But that’s not all: Google works actually as a marketing tool, and it records all the interactions you have with its search engine in order to provide a more… personalized experience, to call it something. The reason why it customizes or personalizes the results it shows you is because then it can suggest a few sites where you can buy goods or services, and Google will make money if you follow those links. Have you noticed all those ads on the side bar of Google, and all those “sponsored” sites? Well, Google is really hoping you will visit those sites and buy stuff from them, so that they can make some money.

Is that bad, you ask? Well, not really, except that, in order to customize your search, Google leaves out a lot of information that might be pertinent to your search, and which you would find out only if you were not being targeted for commerce. That is the sticking point. Many proponents of confidentiality, and privacy watchdogs, worry that companies like Google have so much information about their users, especially because hardly anyone realizes they are being catalogued and classified. You might think that Google (or other services on the Internet) cannot possibly know all that much about you just because you used their search engine, but, boy, oh, boy, you are in for a surprise. The “cookies” which are placed in your computer when you interact with an Internet service give them access to many personal details. Not only can they know the kind of computer you’re using, or the Internet provider of your connection, but also they can find out where you live, your phone number, your social security number, your weight, the color of your eyes, and what you dreamt last night… Well, maybe not the last thing…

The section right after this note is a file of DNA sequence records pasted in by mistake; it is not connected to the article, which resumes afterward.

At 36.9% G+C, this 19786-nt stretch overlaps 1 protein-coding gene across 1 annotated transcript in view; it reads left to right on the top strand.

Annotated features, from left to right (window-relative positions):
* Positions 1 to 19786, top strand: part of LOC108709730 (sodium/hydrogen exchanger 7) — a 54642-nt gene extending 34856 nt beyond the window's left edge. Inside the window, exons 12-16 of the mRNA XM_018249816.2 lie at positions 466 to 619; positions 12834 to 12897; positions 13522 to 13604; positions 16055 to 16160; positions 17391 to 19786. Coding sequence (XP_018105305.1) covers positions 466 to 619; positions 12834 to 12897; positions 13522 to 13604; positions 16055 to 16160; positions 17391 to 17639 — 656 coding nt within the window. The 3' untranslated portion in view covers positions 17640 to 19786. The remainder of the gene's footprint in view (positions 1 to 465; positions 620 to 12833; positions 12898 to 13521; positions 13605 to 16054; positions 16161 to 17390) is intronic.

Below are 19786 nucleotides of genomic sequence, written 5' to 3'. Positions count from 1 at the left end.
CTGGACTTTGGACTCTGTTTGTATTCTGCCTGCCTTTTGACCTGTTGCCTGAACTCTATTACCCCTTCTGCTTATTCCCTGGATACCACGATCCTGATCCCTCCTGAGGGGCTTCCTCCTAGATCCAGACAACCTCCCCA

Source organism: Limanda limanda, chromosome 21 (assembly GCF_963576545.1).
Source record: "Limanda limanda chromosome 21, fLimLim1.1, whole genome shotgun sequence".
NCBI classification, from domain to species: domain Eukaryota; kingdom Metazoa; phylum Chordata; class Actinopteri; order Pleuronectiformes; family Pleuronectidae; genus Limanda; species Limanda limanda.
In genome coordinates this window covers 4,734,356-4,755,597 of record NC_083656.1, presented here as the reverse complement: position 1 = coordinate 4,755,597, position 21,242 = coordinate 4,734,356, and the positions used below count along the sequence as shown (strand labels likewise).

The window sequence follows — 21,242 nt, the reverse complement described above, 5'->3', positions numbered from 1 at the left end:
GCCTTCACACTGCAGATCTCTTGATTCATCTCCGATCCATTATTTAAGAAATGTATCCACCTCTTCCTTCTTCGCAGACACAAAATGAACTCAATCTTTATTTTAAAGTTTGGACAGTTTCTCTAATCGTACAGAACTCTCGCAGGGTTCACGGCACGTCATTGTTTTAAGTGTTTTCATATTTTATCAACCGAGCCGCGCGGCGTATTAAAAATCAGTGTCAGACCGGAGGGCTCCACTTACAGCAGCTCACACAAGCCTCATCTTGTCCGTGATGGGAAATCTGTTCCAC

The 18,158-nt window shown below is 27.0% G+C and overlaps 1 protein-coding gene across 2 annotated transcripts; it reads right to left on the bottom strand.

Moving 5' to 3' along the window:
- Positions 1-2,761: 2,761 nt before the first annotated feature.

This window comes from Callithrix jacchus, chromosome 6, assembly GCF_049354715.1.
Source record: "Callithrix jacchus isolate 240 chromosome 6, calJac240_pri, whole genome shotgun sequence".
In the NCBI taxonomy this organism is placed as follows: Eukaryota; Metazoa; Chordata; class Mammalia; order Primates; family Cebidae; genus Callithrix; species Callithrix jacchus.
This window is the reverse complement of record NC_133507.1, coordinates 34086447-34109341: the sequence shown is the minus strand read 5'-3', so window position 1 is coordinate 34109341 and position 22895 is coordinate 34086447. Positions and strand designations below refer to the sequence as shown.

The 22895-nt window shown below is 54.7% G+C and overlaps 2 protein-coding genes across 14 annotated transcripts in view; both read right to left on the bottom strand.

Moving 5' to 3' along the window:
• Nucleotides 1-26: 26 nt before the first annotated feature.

Or can they? (Insert ominous music here)

The point is, with all this targeted information being directed at you as a potential costumer for goods and services, a filter bubble begins forming around you. Every time you interact with the Internet, your results are being fine-tuned to your preferences, more and more each time, until a moment comes when no information that might displease you or bother you will reach you. You will, in fact, only be receiving information which agrees completely with your tastes. And that’s okay, if you’re not interested in finding out about the real world.

What can be done in order to avoid this filter bubble? I’m glad you asked. There are other services which are not interested in selling you anything. As a matter of fact, there is a website known as “Wolfram Alpha” (, which is not really a search engine. Instead, it’s a “computational engine.” It accepts your queries and “calculates” the answer. Instead of showing you just a list of documents which might include the information you’re searching, they use a knowledge database in order to calculate answers for you. You can ask not only about the meaning of a Trigonometry function, but also for the results of it. It’s pretty cool, if you’re interested in finding out how things actually work.

And, if you’re worried about your personal information being spied out of your computer so that corporations can sell you things, then you can go to websites like “DuckDuckGo” (, which is actually a search engine, but they have no filters and do not store any user information… or at least that’s their claim.